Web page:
Food Security Essential to the Heart Health of Ontarians
“Food Security exists when all people, at all times, have physical and economic access to sufficient, safe and nutritious food to meet their dietary needs and food preferences for an active and healthy life.”
The Heart and Stroke Foundation of Ontario promotes nutritious, healthy eating in order prevent the development of heart disease which is also known to reduce the risk of other chronic diseases including diabetes and cancer. Research has shown that independent of other risk factors, diets rich in fruit, vegetables and whole grains may decrease your risk of heart disease by as much as 30%. Nutrition is also important for the development and ability of our children to learn and reach educational achievements. Many Ontarians lack affordable access to basic nutritious necessities that make up a healthy diet including fruits and vegetables.
A national poll conducted by the Heart and Stroke Foundation of Canada revealed that 68% of Canadians identified price as "extremely" or "very important" when choosing which items make it into their grocery cart. Further, almost half (47%) of Canadians, regardless of where they live, report going without fresh fruit, vegetables, dairy products, whole grain products, meat, fish or seafood because they are too expensive.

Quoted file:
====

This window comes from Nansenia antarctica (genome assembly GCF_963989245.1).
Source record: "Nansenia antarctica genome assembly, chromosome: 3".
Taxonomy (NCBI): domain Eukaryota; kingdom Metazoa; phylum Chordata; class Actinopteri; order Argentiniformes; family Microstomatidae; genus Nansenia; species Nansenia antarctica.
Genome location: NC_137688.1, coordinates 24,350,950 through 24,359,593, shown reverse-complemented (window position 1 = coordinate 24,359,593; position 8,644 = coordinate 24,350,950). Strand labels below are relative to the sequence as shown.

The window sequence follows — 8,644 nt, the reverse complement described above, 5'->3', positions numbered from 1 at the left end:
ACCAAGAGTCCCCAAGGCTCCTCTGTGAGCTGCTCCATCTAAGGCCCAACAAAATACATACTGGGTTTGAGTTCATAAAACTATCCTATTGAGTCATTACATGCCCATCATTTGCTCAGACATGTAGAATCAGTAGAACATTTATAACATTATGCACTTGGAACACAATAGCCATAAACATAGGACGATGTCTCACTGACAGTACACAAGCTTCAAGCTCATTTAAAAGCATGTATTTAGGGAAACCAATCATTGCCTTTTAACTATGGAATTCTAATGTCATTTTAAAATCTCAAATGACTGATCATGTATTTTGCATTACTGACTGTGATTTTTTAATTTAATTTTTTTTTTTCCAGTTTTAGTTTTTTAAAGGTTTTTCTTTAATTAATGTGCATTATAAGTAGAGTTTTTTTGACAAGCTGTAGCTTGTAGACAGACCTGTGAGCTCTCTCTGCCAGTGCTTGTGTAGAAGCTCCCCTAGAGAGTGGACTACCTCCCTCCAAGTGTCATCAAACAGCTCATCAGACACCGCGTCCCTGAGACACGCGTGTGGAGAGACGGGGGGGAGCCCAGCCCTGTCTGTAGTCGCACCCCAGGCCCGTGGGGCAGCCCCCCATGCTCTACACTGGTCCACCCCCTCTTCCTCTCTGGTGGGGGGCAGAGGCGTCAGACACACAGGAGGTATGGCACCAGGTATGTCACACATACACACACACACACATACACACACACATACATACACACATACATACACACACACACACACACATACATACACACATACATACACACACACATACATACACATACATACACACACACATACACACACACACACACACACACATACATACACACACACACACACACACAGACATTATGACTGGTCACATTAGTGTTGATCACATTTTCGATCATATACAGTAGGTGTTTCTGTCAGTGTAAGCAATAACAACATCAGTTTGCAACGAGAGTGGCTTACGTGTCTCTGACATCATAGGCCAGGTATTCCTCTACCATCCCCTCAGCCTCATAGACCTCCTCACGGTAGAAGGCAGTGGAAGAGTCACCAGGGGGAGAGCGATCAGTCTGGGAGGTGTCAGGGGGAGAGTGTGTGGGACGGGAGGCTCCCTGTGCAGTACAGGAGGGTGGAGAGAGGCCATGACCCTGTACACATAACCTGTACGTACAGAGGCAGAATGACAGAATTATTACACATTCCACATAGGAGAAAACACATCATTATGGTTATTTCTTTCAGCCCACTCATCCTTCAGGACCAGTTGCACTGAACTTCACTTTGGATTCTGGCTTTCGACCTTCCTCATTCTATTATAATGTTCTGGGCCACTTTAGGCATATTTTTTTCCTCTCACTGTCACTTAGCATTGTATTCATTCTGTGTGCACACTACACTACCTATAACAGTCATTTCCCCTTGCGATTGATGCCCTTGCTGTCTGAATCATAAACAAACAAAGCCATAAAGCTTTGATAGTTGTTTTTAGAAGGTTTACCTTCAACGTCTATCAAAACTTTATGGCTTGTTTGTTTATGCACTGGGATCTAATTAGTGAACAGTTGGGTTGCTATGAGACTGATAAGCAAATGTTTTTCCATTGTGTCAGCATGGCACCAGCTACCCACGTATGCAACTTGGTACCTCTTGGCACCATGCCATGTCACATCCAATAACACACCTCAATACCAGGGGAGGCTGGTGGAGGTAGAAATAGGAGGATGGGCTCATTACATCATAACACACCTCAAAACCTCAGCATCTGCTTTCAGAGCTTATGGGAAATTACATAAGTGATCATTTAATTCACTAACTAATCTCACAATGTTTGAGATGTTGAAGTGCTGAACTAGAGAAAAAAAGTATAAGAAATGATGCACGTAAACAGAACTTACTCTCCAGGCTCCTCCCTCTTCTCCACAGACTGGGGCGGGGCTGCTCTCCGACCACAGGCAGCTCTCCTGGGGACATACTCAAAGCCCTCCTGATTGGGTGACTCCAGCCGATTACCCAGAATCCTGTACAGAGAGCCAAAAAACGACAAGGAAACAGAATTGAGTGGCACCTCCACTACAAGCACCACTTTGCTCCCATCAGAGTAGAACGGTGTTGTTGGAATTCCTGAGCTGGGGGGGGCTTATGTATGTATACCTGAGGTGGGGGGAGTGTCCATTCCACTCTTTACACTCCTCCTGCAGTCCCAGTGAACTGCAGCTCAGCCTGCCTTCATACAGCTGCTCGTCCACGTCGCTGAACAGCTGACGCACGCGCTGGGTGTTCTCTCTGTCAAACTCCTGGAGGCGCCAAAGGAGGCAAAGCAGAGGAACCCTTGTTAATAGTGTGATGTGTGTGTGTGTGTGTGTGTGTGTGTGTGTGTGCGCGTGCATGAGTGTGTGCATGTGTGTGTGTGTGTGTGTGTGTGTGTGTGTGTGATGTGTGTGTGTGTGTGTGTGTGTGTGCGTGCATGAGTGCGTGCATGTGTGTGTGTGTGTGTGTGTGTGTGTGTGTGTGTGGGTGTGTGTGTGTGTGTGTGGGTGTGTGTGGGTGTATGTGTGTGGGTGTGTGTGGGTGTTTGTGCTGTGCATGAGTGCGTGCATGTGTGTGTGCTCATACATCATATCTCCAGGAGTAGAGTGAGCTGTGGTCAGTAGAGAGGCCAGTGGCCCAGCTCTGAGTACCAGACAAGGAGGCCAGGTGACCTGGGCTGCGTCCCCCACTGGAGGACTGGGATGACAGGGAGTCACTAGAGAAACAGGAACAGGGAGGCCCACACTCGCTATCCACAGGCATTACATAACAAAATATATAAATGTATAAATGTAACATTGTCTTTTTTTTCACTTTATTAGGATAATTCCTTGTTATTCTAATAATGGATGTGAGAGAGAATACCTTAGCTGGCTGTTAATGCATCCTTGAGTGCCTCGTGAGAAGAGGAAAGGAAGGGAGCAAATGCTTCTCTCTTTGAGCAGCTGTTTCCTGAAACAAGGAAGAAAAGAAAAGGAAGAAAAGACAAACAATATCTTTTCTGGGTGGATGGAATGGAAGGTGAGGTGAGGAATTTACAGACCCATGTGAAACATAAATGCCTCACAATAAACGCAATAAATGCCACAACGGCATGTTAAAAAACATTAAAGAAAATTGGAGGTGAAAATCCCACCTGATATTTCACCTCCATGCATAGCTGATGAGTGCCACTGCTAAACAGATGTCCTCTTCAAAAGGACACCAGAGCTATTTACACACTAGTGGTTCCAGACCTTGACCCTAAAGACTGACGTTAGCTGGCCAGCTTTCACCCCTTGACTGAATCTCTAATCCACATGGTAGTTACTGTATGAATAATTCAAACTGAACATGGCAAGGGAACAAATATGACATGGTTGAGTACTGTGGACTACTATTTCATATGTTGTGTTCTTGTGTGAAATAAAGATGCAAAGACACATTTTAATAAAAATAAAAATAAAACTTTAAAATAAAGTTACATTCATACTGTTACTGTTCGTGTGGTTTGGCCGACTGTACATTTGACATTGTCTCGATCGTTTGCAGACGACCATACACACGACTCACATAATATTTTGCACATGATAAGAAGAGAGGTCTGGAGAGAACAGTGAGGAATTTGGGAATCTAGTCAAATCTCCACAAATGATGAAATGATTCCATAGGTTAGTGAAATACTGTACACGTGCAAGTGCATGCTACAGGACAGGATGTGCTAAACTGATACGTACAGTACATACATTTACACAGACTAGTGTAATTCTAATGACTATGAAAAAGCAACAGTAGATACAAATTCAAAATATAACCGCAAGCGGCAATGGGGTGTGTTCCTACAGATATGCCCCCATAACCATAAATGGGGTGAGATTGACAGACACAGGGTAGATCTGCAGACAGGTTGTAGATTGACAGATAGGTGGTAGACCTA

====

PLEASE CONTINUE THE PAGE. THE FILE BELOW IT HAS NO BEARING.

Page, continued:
Food Security in Ontario
As one of two areas with almost 10% household food insecurity, northern communities face particular issues in securing adequate nutritional foods, particularly perishables, due to their relative isolation, the cost of transportation and the impact of development and agricultural policies on the capacity to grow locally.
The issue of food insecurity can be attributed to three basic causes:
The current economic crisis is making food security a more widespread and urgent issue to address – a day-to-day reality for more Ontarians, especially those in single-industry towns. Food insecurity has a direct impact on long-term health outcomes and thus healthcare costs. It is therefore a good investment for governments to deal with this issue. We are pleased with the government’s commitment to reducing poverty in Ontario and its strategy outlined in Breaking the Cycle, released on December 4, 2008. This is a welcome beginning, but much more is needed to address food security and it should be a priority in the poverty reduction strategy.
1 Analysis of Ontario sample in Cycle 2.2 of the Canadian Community Health Survey (2004) , J. Vogt and V. Tarasuk, December 18, 2007 http://www.phred-redsp.on.ca/Docs/Reports/CCHSReport/CCHS%20Cycle%202%202%20Ontario%20Nutrition%20Data%20Analysis%20Project_Full%20Report.pdf